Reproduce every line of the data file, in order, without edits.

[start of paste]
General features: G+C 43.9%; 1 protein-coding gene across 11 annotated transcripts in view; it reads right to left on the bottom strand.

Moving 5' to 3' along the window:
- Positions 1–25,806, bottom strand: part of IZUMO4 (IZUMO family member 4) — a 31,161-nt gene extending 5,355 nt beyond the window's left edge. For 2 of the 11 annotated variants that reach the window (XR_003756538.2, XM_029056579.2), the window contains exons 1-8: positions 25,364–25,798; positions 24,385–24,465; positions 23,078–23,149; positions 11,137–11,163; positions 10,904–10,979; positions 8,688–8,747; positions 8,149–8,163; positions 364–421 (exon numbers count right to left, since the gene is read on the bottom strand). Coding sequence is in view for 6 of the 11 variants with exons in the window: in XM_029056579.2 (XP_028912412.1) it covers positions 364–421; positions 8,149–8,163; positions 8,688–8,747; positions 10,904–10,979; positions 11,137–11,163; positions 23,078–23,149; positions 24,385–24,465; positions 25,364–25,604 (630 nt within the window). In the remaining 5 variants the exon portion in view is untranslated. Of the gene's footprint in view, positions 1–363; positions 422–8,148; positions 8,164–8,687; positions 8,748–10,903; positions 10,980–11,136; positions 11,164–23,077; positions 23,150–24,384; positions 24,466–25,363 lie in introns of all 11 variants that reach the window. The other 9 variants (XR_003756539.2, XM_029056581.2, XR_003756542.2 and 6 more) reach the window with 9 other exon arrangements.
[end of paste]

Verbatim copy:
General features: G+C 43.9%; 1 protein-coding gene across 11 annotated transcripts in view; it reads right to left on the bottom strand.

Moving 5' to 3' along the window:
- Positions 1–25,806, bottom strand: part of IZUMO4 (IZUMO family member 4) — a 31,161-nt gene extending 5,355 nt beyond the window's left edge. For 2 of the 11 annotated variants that reach the window (XR_003756538.2, XM_029056579.2), the window contains exons 1-8: positions 25,364–25,798; positions 24,385–24,465; positions 23,078–23,149; positions 11,137–11,163; positions 10,904–10,979; positions 8,688–8,747; positions 8,149–8,163; positions 364–421 (exon numbers count right to left, since the gene is read on the bottom strand). Coding sequence is in view for 6 of the 11 variants with exons in the window: in XM_029056579.2 (XP_028912412.1) it covers positions 364–421; positions 8,149–8,163; positions 8,688–8,747; positions 10,904–10,979; positions 11,137–11,163; positions 23,078–23,149; positions 24,385–24,465; positions 25,364–25,604 (630 nt within the window). In the remaining 5 variants the exon portion in view is untranslated. Of the gene's footprint in view, positions 1–363; positions 422–8,148; positions 8,164–8,687; positions 8,748–10,903; positions 10,980–11,136; positions 11,164–23,077; positions 23,150–24,384; positions 24,466–25,363 lie in introns of all 11 variants that reach the window. The other 9 variants (XR_003756539.2, XM_029056581.2, XR_003756542.2 and 6 more) reach the window with 9 other exon arrangements.